Safe sex campaigner
World War I hero and early safe-sex campaigner
As the 100th anniversary of the end of World War I nears, Ettie Rout is still remembered as a hero amongst historians in France and New Zealand.
Born in Tasmania, Rout grew up in Wellington.
Early work included being a typist, reporter, a businesswoman and a writer. But her most important work – which at the time was shunned by many in New Zealand - was as a supporter of initiatives which would curb the spread of sexually transmitted diseases.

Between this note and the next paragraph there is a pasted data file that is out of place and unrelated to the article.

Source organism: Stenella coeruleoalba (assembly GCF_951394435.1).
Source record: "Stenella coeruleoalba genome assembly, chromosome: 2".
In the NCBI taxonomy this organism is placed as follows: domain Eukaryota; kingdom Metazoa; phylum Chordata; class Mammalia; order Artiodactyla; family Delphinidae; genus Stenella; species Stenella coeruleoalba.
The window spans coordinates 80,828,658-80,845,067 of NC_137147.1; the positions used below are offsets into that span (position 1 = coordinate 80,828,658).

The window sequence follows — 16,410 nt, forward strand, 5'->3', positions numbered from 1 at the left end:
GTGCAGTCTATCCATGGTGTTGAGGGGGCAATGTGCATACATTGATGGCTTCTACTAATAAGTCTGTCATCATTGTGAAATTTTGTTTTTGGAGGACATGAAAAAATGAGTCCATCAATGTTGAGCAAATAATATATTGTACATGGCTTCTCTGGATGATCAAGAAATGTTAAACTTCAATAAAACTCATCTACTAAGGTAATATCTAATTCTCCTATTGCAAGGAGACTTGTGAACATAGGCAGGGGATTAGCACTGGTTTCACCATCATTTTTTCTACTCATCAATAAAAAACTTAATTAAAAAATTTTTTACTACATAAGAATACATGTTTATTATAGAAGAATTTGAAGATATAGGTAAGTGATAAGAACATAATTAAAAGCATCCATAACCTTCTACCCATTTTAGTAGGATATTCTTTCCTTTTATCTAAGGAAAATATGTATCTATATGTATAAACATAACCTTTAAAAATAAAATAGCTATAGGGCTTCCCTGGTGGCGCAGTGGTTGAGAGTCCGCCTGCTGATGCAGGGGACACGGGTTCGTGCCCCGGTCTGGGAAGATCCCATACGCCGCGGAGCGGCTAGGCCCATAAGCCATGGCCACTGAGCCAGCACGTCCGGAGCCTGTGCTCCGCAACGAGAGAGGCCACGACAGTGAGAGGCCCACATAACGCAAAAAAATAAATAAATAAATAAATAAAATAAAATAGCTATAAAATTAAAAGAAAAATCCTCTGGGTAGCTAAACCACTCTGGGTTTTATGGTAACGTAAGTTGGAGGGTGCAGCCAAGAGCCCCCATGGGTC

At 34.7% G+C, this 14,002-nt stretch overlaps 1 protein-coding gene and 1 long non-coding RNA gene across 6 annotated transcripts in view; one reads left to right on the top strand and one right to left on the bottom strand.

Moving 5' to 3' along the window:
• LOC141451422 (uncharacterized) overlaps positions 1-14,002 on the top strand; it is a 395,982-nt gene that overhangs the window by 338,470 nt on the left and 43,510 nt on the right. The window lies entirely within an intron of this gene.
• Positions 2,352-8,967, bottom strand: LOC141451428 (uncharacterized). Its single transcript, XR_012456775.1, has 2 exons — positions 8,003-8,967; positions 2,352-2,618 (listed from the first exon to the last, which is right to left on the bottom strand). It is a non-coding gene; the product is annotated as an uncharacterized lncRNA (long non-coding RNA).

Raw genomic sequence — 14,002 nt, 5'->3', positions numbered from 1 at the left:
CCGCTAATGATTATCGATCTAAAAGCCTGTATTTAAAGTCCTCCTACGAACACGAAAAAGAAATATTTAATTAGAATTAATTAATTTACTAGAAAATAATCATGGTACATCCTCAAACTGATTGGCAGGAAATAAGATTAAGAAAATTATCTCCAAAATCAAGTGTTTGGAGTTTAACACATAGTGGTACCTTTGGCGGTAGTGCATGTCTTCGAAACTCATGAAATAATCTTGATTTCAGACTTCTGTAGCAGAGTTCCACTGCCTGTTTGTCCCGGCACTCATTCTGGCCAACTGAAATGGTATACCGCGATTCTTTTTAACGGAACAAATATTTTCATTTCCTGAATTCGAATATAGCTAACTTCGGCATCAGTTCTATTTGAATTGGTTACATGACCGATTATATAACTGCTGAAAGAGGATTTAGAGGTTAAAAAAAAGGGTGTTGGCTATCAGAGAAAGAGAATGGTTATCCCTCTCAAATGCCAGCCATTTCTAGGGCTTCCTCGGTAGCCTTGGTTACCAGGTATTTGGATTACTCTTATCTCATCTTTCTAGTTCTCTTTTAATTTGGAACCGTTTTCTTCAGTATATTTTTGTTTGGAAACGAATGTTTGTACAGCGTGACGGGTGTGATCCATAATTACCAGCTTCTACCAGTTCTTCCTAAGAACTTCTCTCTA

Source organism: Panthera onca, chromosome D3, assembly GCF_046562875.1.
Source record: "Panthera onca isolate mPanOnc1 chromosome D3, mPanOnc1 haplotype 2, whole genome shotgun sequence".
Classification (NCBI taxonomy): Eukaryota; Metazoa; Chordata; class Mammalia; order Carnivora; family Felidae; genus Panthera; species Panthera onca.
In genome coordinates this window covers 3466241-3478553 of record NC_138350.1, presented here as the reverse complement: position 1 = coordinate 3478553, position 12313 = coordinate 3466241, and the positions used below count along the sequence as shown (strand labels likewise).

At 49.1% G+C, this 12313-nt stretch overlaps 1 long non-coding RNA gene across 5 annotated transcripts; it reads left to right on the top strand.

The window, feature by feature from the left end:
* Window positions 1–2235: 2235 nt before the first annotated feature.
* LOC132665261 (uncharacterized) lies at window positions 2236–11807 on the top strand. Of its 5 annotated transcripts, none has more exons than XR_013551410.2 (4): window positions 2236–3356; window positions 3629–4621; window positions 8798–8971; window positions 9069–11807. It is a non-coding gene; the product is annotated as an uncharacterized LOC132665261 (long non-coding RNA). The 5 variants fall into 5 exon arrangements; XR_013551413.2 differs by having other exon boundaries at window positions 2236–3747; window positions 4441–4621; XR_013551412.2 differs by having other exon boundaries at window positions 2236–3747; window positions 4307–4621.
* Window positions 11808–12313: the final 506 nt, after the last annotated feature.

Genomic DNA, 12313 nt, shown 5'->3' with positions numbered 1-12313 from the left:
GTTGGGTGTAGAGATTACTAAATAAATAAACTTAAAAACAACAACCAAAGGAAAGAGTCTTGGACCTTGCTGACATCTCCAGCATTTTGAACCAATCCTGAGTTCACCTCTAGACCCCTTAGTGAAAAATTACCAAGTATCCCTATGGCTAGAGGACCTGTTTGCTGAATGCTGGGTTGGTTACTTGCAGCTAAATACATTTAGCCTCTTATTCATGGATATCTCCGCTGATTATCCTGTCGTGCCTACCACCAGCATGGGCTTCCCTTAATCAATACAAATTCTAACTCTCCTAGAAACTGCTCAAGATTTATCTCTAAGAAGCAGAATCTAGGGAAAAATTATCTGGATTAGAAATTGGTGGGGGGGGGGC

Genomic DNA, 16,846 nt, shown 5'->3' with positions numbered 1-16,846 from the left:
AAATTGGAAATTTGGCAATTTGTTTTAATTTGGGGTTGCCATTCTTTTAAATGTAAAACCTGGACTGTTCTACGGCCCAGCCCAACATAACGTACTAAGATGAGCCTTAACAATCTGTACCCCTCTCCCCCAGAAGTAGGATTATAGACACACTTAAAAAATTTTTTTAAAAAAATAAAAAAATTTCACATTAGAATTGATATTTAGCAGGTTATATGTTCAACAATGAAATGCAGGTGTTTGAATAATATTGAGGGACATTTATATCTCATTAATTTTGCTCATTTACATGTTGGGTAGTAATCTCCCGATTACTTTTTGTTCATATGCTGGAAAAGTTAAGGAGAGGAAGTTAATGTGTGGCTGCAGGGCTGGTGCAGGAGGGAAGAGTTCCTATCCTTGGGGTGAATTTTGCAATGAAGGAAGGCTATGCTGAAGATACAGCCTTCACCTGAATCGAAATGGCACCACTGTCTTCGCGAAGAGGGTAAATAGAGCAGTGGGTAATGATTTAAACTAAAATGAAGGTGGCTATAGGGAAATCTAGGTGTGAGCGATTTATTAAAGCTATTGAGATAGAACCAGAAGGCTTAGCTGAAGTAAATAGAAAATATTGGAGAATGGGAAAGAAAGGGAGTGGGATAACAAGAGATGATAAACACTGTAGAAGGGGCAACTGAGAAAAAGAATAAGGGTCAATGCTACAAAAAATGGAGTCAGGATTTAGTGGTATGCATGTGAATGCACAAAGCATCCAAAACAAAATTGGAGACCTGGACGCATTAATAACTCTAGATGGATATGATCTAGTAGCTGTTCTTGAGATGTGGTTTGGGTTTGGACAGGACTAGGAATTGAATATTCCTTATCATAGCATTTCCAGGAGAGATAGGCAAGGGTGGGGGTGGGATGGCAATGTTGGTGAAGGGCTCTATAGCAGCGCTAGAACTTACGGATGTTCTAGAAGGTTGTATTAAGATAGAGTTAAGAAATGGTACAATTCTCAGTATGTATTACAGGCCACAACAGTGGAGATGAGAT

At the onset of World War I she founded the New Zealand Volunteer Sisterhood.
As part of that work, she travelled to Egypt in 1916 to help care for wounded or ill New Zealand soldiers. Once there she was shocked at the level of soldiers who had STDs.
Her campaigning saw prophylactic kits – including condoms and ointment – being issued to all New Zealand troops by the end of 1917. She also inspected brothels in Paris and the Somme; work that saw her being decorated by French authorities – receiving a Reconnaissance Francaise medal - and earning mentions in military dispatches back to New Zealand.
While her work was heralded on the front lines, back home it was the subject of harsh criticism. Her legacy lives on, with Christchurch's AIDs clinic being named after her.